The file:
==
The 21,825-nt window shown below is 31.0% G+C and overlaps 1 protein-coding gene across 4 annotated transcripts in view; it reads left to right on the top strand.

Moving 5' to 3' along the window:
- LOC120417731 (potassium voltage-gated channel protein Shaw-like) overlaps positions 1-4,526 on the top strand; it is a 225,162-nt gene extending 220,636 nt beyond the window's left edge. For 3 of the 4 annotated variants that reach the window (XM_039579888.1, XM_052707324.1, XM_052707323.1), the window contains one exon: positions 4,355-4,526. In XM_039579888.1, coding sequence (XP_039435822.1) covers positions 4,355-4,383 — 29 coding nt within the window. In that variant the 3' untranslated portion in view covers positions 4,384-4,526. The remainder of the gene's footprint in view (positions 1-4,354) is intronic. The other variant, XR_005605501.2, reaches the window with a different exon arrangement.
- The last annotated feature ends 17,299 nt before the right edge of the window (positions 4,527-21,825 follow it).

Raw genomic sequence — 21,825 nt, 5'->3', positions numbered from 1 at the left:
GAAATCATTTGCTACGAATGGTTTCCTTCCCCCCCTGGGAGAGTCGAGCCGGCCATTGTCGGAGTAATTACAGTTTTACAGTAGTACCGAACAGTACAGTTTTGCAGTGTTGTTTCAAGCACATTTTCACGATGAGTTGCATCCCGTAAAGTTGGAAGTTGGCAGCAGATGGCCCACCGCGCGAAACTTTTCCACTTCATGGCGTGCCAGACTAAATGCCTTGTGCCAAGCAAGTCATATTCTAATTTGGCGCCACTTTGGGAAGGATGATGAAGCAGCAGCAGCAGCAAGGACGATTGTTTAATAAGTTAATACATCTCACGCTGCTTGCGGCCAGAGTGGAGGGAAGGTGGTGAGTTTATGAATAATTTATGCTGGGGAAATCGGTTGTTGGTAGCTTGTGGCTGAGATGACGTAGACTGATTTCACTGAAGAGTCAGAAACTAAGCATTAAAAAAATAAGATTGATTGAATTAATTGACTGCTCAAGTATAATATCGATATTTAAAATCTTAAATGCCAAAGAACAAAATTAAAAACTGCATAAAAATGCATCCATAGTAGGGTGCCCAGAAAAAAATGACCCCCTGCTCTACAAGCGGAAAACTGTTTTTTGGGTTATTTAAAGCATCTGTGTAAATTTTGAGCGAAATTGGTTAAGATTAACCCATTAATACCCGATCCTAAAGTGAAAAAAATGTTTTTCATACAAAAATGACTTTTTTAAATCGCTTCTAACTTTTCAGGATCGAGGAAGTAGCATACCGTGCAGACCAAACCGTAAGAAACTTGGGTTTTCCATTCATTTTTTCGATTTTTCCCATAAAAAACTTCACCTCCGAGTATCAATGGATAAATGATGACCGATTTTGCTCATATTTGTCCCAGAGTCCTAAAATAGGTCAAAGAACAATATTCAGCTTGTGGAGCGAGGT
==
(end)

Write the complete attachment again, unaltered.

The 21,825-nt window shown below is 31.0% G+C and overlaps 1 protein-coding gene across 4 annotated transcripts in view; it reads left to right on the top strand.

Moving 5' to 3' along the window:
- LOC120417731 (potassium voltage-gated channel protein Shaw-like) overlaps positions 1-4,526 on the top strand; it is a 225,162-nt gene extending 220,636 nt beyond the window's left edge. For 3 of the 4 annotated variants that reach the window (XM_039579888.1, XM_052707324.1, XM_052707323.1), the window contains one exon: positions 4,355-4,526. In XM_039579888.1, coding sequence (XP_039435822.1) covers positions 4,355-4,383 — 29 coding nt within the window. In that variant the 3' untranslated portion in view covers positions 4,384-4,526. The remainder of the gene's footprint in view (positions 1-4,354) is intronic. The other variant, XR_005605501.2, reaches the window with a different exon arrangement.
- The last annotated feature ends 17,299 nt before the right edge of the window (positions 4,527-21,825 follow it).

Raw genomic sequence — 21,825 nt, 5'->3', positions numbered from 1 at the left:
GAAATCATTTGCTACGAATGGTTTCCTTCCCCCCCTGGGAGAGTCGAGCCGGCCATTGTCGGAGTAATTACAGTTTTACAGTAGTACCGAACAGTACAGTTTTGCAGTGTTGTTTCAAGCACATTTTCACGATGAGTTGCATCCCGTAAAGTTGGAAGTTGGCAGCAGATGGCCCACCGCGCGAAACTTTTCCACTTCATGGCGTGCCAGACTAAATGCCTTGTGCCAAGCAAGTCATATTCTAATTTGGCGCCACTTTGGGAAGGATGATGAAGCAGCAGCAGCAGCAAGGACGATTGTTTAATAAGTTAATACATCTCACGCTGCTTGCGGCCAGAGTGGAGGGAAGGTGGTGAGTTTATGAATAATTTATGCTGGGGAAATCGGTTGTTGGTAGCTTGTGGCTGAGATGACGTAGACTGATTTCACTGAAGAGTCAGAAACTAAGCATTAAAAAAATAAGATTGATTGAATTAATTGACTGCTCAAGTATAATATCGATATTTAAAATCTTAAATGCCAAAGAACAAAATTAAAAACTGCATAAAAATGCATCCATAGTAGGGTGCCCAGAAAAAAATGACCCCCTGCTCTACAAGCGGAAAACTGTTTTTTGGGTTATTTAAAGCATCTGTGTAAATTTTGAGCGAAATTGGTTAAGATTAACCCATTAATACCCGATCCTAAAGTGAAAAAAATGTTTTTCATACAAAAATGACTTTTTTAAATCGCTTCTAACTTTTCAGGATCGAGGAAGTAGCATACCGTGCAGACCAAACCGTAAGAAACTTGGGTTTTCCATTCATTTTTTCGATTTTTCCCATAAAAAACTTCACCTCCGAGTATCAATGGATAAATGATGACCGATTTTGCTCATATTTGTCCCAGAGTCCTAAAATAGGTCAAAGAACAATATTCAGCTTGTGGAGCGAGGT